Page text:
The second part of that deciding play was the dispute over who actually caught the ball. In the air it did appear to be an interception. The defender had two hands on the ball while receiver Tate only had one hand on it. However, think about what happens when there is a fumble in a game.
During a fumble, we may see one player have the ball only for the other team to end up with it. During the scrum, the ball may change hands several times before the pile is uncovered. Players are kicking, scratching, punching, and even biting. Team A may have truly “recovered” it, but Team B possessed it when the pile was uncovered, and possession is nine-tenths of the law.
The interception in this game followed the same pattern. In the air it did look like an interception, but when both men hit the ground, so many players were around that it was almost impossible to tell what happened. Did Tate rip the ball out of the defender’s hands after they were both on the ground? Quite possibly.
Do we know for sure? No.
All we do know is when the pile was uncovered, both players had both hands on the football. A “tie” goes to the offense. The touchdown was called correctly.
I personally have no stake in either of these games. My team is the Oakland Raiders. The replacement refs clearly missed a helmet-to-helmet hit on Oakland wide receiver Darrius Heyward-Bey that left him down on the gorund for several minutes. He had to be taken away on a stretcher. It should have been a penalty, but none was called. Yet last year the regular refs called it right sometimes and got it wrong sometimes.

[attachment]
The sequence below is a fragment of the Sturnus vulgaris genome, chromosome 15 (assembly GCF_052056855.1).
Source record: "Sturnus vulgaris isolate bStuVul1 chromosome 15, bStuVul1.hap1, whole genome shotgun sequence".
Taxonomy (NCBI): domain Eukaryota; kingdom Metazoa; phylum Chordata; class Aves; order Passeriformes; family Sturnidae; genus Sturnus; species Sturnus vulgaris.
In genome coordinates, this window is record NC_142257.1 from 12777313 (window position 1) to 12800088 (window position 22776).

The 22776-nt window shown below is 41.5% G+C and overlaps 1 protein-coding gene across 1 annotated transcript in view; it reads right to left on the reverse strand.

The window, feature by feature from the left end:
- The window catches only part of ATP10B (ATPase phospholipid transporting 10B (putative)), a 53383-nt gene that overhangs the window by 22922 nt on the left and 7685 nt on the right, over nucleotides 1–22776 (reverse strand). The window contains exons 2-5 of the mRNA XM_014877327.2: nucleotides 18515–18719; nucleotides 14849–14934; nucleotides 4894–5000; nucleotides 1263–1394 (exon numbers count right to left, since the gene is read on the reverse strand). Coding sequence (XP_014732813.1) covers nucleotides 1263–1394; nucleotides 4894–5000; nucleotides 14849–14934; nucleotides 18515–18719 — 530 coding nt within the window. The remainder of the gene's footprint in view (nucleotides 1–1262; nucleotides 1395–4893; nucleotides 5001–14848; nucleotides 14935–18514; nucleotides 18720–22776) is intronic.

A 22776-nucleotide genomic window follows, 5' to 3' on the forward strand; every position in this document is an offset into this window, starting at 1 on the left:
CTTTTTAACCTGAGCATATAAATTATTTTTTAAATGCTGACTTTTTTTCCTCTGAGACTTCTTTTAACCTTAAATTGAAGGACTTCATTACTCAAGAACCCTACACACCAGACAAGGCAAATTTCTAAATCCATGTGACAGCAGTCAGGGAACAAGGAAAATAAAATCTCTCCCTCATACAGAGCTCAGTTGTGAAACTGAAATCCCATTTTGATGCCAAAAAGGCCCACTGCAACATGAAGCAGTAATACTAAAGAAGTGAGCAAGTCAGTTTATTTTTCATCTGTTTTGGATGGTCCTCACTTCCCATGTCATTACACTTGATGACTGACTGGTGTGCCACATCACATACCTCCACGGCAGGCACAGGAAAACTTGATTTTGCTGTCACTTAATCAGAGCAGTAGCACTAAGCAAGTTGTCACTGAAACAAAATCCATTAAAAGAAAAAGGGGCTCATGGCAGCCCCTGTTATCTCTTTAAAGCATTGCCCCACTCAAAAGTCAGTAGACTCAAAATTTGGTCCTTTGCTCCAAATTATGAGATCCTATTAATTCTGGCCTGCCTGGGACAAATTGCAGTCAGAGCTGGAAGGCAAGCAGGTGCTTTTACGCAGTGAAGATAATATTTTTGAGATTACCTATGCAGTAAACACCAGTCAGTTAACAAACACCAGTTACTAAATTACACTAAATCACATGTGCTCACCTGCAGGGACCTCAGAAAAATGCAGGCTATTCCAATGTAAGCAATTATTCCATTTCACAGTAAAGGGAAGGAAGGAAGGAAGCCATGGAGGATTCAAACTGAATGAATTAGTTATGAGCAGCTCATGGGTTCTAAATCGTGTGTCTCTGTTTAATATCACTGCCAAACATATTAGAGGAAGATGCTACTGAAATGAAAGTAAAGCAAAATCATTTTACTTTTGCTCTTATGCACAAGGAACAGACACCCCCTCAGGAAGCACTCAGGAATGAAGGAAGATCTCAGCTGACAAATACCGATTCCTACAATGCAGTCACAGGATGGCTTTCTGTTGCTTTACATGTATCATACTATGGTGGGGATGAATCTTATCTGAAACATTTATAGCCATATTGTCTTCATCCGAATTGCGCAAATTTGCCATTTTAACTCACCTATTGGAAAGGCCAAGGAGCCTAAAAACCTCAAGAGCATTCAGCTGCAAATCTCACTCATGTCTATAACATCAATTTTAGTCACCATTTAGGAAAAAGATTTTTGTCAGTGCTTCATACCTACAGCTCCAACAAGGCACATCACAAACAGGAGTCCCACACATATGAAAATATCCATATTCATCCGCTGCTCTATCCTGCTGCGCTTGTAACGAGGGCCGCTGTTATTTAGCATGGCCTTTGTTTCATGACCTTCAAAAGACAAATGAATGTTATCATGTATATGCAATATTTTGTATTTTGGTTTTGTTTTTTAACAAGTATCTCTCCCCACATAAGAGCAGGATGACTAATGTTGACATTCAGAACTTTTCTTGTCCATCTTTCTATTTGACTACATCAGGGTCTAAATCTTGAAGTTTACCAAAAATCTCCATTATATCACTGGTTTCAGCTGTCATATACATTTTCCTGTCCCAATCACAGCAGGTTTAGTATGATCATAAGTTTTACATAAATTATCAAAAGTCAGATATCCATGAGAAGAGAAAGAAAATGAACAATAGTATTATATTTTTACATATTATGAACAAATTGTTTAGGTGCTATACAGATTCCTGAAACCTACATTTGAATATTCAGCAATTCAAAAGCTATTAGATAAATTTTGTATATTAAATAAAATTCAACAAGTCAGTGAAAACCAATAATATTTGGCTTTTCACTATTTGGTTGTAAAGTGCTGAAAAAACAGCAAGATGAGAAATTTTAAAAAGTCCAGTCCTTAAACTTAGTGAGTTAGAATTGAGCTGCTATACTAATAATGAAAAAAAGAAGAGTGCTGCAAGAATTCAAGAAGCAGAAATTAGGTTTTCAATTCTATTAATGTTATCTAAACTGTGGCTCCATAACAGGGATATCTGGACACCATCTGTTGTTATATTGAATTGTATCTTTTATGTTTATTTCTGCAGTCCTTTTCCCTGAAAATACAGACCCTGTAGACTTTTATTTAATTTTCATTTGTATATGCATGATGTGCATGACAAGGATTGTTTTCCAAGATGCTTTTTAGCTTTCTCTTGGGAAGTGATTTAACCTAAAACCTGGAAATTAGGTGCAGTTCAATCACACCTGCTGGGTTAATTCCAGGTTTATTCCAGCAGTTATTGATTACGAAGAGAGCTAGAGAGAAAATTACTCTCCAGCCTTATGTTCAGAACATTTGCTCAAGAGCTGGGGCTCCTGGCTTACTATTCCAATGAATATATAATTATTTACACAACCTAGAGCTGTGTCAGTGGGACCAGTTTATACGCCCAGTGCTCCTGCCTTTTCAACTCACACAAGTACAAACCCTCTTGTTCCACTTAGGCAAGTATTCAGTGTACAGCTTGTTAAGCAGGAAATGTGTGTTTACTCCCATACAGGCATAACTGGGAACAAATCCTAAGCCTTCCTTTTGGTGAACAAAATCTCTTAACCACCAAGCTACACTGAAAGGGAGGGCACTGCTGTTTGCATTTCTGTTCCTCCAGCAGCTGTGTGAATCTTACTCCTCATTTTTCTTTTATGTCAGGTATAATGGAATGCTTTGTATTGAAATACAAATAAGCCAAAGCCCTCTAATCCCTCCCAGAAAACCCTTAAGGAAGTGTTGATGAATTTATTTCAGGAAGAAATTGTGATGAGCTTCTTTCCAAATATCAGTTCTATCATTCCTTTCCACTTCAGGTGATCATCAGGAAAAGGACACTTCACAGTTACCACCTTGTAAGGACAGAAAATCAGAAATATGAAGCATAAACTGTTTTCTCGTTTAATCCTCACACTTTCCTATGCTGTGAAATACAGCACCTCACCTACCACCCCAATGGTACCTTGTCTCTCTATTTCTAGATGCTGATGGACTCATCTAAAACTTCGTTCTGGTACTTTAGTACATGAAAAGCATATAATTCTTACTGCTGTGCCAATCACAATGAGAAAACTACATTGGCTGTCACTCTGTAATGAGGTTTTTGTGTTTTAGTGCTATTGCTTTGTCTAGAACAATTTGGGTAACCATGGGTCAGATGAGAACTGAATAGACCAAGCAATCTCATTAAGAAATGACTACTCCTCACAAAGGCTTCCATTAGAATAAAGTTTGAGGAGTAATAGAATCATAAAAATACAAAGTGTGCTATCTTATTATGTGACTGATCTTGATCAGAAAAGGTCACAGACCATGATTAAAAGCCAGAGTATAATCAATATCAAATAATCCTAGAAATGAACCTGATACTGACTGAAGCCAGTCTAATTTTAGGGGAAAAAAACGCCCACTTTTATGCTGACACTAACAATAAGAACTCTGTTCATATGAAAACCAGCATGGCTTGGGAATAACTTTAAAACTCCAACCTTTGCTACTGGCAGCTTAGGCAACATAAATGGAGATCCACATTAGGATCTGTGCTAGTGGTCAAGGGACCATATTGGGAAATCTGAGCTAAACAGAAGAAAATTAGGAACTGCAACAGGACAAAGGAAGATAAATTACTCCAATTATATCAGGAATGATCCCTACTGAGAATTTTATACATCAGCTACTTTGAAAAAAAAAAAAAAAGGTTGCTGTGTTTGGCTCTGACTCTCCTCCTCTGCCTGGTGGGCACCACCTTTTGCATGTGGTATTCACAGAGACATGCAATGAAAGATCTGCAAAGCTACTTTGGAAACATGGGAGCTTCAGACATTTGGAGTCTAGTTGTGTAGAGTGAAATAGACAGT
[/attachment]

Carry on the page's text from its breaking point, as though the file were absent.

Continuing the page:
The replacement refs did not cheat the Raiders out of victories due to the “Immaculate Reception” or the “Tuck Rule.” Raider-haters will point out that the replacement refs did not mess up the “Holy Roller” either. All of those calls were by regular referees. A critical game several years ago with regular refs cost Seahawks coach Dennis Erickson his job when it was ruled that Jets quarterback Vinny Testaverde had scored a touchdown.
Replays clearly showed Testaverde down before the goal line. A playoff game between the Giants and 49ers was affected by a dreadful call that cost the Giants the game. All Steve Mariucci, the winning coach of the 49ers could say was, “bummer.”
Refs are human beings and human biengs make mistakes. Ed Hochuli made a bad call a few years ago that resulted in death threats. Overall he is a fine referee, but he had a bad night.
The replacement refs were demonized, but all in all they got the job done. Without them, the games would have been canceled. The criticism of the replacement refs was unfair and excessive. Those cheering the regular refs will go back to armchair quarterbacking the next time a major call is blown.
Now on to Week 4 of the NFL season:
Cleveland Browns @ Baltimore Ravens (13) was the Thursday night game.
(Ravens win but fail to cover)
Carolina Panthers @ Atlanta Falcons (7)
New England Patriots (3.5) @ Buffalo Bills
Minnesota Vikings @ Detroit Lions (4)
Tennessee Titans @ Houston Texans (12)
(Texans win but fail to cover)
San Diego Chargers (1) @ Kansas City Chiefs
San Francisco 49ers (4) @ New York Jets
(Upset special, Jets win outright)
Seattle Seahawks (3) @ St. Louis Rams
(Upset special, Rams win outright)
Cincinnati Bengals (1) @ Jacksonville Jaguars
Miami Dolphins @ Arizona Cardinals (5.5)
(Cardinals win but fail to cover)
Oakland Raiders @ Denver Broncos (7)
(Broncos win but fail to cover)
Washington Redskins @ Tampa Bay Buccaneers (2.5)
(Upset special, Redskins win outright)
New Orleans @ Green Bay Packers (7.5)
(Packers win but fail to cover)
New York Giants @ Philadelphia Eagles (2.5) is the Sunday night game.
Chicago Bears @ Dallas Cowboys (3.5) is the Monday night game.